Sunday, 8 May 2011
Back on dry land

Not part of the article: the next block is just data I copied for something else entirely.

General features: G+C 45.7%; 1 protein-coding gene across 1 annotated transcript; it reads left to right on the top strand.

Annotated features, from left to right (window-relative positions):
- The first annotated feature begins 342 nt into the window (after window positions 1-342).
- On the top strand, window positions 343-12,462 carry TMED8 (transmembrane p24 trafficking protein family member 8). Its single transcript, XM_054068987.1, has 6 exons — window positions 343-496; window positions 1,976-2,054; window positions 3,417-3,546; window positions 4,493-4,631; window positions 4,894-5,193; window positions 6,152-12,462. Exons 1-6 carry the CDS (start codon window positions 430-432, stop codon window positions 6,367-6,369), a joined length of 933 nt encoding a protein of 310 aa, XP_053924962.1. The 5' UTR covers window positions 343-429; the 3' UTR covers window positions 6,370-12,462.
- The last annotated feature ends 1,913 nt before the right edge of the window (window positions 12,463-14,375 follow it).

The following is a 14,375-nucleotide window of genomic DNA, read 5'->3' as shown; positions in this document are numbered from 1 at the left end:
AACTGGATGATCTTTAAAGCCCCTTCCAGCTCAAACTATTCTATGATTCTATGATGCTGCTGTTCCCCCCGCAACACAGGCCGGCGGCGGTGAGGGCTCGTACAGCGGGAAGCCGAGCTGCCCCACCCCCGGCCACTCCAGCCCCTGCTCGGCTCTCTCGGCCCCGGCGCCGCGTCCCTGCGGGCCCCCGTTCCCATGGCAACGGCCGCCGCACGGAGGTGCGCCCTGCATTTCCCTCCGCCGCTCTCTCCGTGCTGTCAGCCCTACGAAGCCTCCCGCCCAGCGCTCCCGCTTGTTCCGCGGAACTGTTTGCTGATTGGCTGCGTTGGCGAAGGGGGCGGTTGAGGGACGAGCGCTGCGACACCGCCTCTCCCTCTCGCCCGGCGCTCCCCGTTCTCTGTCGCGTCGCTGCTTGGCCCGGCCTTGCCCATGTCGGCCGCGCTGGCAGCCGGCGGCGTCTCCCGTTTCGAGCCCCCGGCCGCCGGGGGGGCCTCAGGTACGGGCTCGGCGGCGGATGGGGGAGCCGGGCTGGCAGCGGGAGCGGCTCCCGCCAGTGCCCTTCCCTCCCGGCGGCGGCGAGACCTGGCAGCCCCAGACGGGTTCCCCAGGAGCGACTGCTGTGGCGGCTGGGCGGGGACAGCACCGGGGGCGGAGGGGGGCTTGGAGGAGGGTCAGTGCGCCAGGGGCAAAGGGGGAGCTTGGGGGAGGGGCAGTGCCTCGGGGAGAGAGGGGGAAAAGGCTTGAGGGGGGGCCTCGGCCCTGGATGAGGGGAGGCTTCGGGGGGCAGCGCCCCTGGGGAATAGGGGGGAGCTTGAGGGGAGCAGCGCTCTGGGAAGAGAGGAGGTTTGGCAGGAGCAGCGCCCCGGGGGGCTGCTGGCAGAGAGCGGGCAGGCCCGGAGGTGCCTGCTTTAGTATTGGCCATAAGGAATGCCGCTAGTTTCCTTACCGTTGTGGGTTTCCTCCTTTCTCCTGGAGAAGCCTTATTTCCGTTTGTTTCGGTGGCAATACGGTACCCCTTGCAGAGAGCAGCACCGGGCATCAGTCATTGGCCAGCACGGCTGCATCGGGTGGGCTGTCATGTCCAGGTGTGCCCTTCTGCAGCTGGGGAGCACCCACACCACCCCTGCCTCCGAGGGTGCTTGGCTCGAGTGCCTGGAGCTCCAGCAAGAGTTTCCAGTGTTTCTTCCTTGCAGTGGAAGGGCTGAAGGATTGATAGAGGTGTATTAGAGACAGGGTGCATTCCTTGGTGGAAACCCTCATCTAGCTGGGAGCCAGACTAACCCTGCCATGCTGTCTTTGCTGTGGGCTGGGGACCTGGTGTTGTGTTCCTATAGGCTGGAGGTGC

Back on dry land on Friday morning May 6. During the week at sea, I finished Francis Pryor's The Making of the British Landscape and began seriously to read Alistair Moffat's The Scots: A Genetic Journey, both apt background reading to the SNP landslide in the elections last Thursday May 5. My reaction to the post-election map was 'did voters follow the tribal boundary of Rheged?' Alistair replied "no, the Antonine Wall". Because our business is forestry, I usually welcome rain. On board a small boat exploring the nooks, crannies and lochs of the Firth of Clyde last week, I found a history of one of the boat-building firms on the Clyde. The list of construction materials included 'Pacific spruce', the tree I grow and is grown in its millions through the British Isles including Ireland north and south. The reason for this preference is simple: the climate of our islands is remarkably similar to the tree's native habitat along a 10-mile wide coastal strip of the north west Pacific coast of North America from Alaska where it is the state tree as far south as Oregon and Washington State. In its homeland of Sitka, I have witnessed how it grows alongside companion plants such as skunk cabbage, which I was glad to see flourishing in the beautiful woodland gardens of Ardkinglas on Loch Fyne, which I visited on my cruise. Talking of companions: on three separate occasions in my adult life to my knowledge, I have become aware, or been made aware of members of a group who were not quite who they seemed to be. The first time was when I campaigned for the liberal candidate in one of the Chelsea wards during the so-called 'who rules Britain' General Election called by Ted Heath in 1974. We were a very small group, led by an impressive young man who lived in Glebe Place, who revealed to us all in the pub where we gathered on election night that he had been set leadership of our group as an exercise by his employers, to learn how to infiltrate the political process. Looking back, I might have gone to the newspapers (I had not long before worked as a reporter myself) but I didn't. The second time was during a retirement course I attended with my husband in 1993, when at the end one of six or seven couples were revealed as 'sitting in' as preparation for working for the organization who ran the course. Thirdly, during the cruises I have enjoyed in the past three years exploring the west coast of Scotland on converted Irish fishing vessels taking eleven passengers and four crew, from time to time a passenger has either declared themselves or it has become evident that they were not quite straightforwardly a fare-paying passenger - for example, a travel writer will introduce themselves as such but on other occasions putting two and two together, other connections can be deduced.